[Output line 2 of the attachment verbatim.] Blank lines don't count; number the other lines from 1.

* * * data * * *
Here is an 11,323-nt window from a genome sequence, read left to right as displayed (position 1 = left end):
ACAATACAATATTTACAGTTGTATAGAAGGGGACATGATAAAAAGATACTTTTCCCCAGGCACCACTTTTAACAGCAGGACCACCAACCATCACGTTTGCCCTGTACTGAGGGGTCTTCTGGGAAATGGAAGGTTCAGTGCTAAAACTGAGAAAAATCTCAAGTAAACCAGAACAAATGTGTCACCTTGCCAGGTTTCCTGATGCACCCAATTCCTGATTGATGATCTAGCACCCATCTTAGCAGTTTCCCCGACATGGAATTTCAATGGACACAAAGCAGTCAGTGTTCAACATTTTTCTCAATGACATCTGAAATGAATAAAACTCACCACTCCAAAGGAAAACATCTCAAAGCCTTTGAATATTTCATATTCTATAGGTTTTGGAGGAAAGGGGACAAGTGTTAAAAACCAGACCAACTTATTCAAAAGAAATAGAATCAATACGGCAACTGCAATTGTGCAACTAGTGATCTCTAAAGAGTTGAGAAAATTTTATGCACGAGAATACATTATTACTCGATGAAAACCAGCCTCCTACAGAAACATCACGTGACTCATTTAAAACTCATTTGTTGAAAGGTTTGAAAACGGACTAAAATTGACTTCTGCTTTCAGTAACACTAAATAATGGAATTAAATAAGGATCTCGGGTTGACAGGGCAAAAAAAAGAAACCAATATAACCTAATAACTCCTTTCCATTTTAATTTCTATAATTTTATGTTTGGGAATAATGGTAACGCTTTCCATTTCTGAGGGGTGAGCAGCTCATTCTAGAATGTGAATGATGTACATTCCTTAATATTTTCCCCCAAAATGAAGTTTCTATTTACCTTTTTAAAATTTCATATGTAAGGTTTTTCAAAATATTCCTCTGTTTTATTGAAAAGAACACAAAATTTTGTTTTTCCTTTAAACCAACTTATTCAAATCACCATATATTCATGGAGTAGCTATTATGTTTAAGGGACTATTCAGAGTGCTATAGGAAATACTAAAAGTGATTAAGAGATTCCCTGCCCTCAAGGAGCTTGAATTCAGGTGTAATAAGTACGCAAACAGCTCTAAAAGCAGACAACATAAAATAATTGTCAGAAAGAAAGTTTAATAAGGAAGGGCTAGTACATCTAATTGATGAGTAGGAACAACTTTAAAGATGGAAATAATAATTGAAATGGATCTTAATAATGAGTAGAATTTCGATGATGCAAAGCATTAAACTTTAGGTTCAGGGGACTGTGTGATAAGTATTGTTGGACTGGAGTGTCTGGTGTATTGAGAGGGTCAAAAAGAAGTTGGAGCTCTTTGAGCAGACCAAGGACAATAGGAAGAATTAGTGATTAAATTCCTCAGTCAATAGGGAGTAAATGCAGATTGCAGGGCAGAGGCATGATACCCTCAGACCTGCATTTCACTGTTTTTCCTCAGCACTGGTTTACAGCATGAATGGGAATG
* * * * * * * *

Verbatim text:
ACAATACAATATTTACAGTTGTATAGAAGGGGACATGATAAAAAGATACTTTTCCCCAGGCACCACTTTTAACAGCAGGACCACCAACCATCACGTTTGCCCTGTACTGAGGGGTCTTCTGGGAAATGGAAGGTTCAGTGCTAAAACTGAGAAAAATCTCAAGTAAACCAGAACAAATGTGTCACCTTGCCAGGTTTCCTGATGCACCCAATTCCTGATTGATGATCTAGCACCCATCTTAGCAGTTTCCCCGACATGGAATTTCAATGGACACAAAGCAGTCAGTGTTCAACATTTTTCTCAATGACATCTGAAATGAATAAAACTCACCACTCCAAAGGAAAACATCTCAAAGCCTTTGAATATTTCATATTCTATAGGTTTTGGAGGAAAGGGGACAAGTGTTAAAAACCAGACCAACTTATTCAAAAGAAATAGAATCAATACGGCAACTGCAATTGTGCAACTAGTGATCTCTAAAGAGTTGAGAAAATTTTATGCACGAGAATACATTATTACTCGATGAAAACCAGCCTCCTACAGAAACATCACGTGACTCATTTAAAACTCATTTGTTGAAAGGTTTGAAAACGGACTAAAATTGACTTCTGCTTTCAGTAACACTAAATAATGGAATTAAATAAGGATCTCGGGTTGACAGGGCAAAAAAAAGAAACCAATATAACCTAATAACTCCTTTCCATTTTAATTTCTATAATTTTATGTTTGGGAATAATGGTAACGCTTTCCATTTCTGAGGGGTGAGCAGCTCATTCTAGAATGTGAATGATGTACATTCCTTAATATTTTCCCCCAAAATGAAGTTTCTATTTACCTTTTTAAAATTTCATATGTAAGGTTTTTCAAAATATTCCTCTGTTTTATTGAAAAGAACACAAAATTTTGTTTTTCCTTTAAACCAACTTATTCAAATCACCATATATTCATGGAGTAGCTATTATGTTTAAGGGACTATTCAGAGTGCTATAGGAAATACTAAAAGTGATTAAGAGATTCCCTGCCCTCAAGGAGCTTGAATTCAGGTGTAATAAGTACGCAAACAGCTCTAAAAGCAGACAACATAAAATAATTGTCAGAAAGAAAGTTTAATAAGGAAGGGCTAGTACATCTAATTGATGAGTAGGAACAACTTTAAAGATGGAAATAATAATTGAAATGGATCTTAATAATGAGTAGAATTTCGATGATGCAAAGCATTAAACTTTAGGTTCAGGGGACTGTGTGATAAGTATTGTTGGACTGGAGTGTCTGGTGTATTGAGAGGGTCAAAAAGAAGTTGGAGCTCTTTGAGCAGACCAAGGACAATAGGAAGAATTAGTGATTAAATTCCTCAGTCAATAGGGAGTAAATGCAGATTGCAGGGCAGAGGCATGATACCCTCAGACCTGCATTTCACTGTTTTTCCTCAGCACTGGTTTACAGCATGAATGGGAATG